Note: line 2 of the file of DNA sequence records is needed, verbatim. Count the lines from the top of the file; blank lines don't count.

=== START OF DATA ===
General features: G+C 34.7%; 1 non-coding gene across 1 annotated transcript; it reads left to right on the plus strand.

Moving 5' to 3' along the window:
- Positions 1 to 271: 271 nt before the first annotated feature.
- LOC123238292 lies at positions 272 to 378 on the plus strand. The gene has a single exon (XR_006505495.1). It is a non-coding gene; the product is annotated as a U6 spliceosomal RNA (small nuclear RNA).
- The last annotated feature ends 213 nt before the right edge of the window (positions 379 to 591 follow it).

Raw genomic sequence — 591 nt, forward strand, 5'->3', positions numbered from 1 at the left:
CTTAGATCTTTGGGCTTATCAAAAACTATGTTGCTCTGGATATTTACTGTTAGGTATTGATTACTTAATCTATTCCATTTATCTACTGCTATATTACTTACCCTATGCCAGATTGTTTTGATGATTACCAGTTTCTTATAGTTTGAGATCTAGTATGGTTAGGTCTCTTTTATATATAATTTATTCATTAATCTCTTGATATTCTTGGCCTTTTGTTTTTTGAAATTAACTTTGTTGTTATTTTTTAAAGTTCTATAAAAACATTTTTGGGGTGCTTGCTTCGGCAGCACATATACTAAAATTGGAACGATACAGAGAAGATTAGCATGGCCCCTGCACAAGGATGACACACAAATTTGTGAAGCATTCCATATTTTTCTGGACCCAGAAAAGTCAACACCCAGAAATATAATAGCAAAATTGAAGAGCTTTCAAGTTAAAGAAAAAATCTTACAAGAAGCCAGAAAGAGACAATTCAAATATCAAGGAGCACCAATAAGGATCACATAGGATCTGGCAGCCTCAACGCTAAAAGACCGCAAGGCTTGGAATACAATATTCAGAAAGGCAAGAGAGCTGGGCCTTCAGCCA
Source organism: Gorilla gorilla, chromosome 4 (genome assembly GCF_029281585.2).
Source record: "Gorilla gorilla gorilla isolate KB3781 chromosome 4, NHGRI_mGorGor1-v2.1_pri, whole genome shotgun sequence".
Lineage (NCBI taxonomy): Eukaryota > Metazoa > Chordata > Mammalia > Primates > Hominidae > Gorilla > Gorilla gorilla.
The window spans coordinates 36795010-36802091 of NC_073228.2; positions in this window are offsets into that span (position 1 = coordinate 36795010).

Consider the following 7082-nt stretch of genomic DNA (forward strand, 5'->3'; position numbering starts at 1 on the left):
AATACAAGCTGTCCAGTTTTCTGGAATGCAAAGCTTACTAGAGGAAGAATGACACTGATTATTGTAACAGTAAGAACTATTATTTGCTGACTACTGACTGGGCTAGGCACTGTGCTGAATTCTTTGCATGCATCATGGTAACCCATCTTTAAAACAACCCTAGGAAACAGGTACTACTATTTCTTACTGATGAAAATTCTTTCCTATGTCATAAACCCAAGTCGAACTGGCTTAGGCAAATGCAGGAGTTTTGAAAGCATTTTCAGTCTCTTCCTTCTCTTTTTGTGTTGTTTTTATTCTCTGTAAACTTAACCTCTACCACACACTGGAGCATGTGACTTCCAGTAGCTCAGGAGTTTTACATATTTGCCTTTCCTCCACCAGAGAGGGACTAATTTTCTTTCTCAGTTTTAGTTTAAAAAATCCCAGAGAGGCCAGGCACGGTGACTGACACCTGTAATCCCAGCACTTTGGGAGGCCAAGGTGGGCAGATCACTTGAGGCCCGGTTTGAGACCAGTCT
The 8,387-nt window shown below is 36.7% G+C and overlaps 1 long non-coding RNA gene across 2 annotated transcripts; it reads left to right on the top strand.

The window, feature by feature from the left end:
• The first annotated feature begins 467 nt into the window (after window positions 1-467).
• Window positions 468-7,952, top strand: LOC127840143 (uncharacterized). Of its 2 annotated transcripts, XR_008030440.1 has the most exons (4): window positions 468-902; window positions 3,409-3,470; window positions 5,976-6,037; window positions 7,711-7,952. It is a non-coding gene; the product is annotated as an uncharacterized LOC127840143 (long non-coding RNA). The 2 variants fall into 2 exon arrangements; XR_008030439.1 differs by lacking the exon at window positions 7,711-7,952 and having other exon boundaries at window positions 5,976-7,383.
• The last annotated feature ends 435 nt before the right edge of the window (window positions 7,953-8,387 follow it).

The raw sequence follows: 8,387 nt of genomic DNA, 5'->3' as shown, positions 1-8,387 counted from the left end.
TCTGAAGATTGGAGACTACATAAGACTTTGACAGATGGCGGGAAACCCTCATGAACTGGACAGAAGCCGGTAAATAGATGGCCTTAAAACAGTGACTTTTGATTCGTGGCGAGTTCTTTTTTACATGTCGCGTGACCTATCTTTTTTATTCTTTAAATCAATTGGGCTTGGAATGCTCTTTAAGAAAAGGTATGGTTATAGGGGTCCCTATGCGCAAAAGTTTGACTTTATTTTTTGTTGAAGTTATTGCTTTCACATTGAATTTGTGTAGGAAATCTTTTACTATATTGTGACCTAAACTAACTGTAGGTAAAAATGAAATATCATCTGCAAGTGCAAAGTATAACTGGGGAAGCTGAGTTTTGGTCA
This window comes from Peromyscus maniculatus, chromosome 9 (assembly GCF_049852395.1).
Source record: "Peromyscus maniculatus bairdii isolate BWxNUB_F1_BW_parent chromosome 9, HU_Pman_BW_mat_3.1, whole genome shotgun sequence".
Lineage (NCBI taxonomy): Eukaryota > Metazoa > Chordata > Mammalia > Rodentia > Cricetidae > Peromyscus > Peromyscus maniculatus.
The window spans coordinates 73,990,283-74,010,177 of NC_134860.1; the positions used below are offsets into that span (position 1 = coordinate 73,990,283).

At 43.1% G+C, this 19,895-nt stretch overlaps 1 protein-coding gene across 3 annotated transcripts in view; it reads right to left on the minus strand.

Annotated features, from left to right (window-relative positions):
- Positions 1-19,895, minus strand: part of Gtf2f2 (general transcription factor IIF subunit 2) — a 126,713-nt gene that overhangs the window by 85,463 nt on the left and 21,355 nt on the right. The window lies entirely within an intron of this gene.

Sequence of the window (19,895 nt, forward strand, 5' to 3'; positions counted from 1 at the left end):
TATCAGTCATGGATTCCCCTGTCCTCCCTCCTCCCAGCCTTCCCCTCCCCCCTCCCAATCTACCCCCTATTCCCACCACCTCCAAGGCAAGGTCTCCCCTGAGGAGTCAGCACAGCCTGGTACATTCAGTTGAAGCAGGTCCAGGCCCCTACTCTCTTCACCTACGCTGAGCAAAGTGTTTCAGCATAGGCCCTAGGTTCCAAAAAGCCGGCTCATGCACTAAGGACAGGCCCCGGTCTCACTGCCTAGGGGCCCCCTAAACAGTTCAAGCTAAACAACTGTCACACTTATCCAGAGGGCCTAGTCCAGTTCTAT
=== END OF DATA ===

Moving 5' to 3' along the window: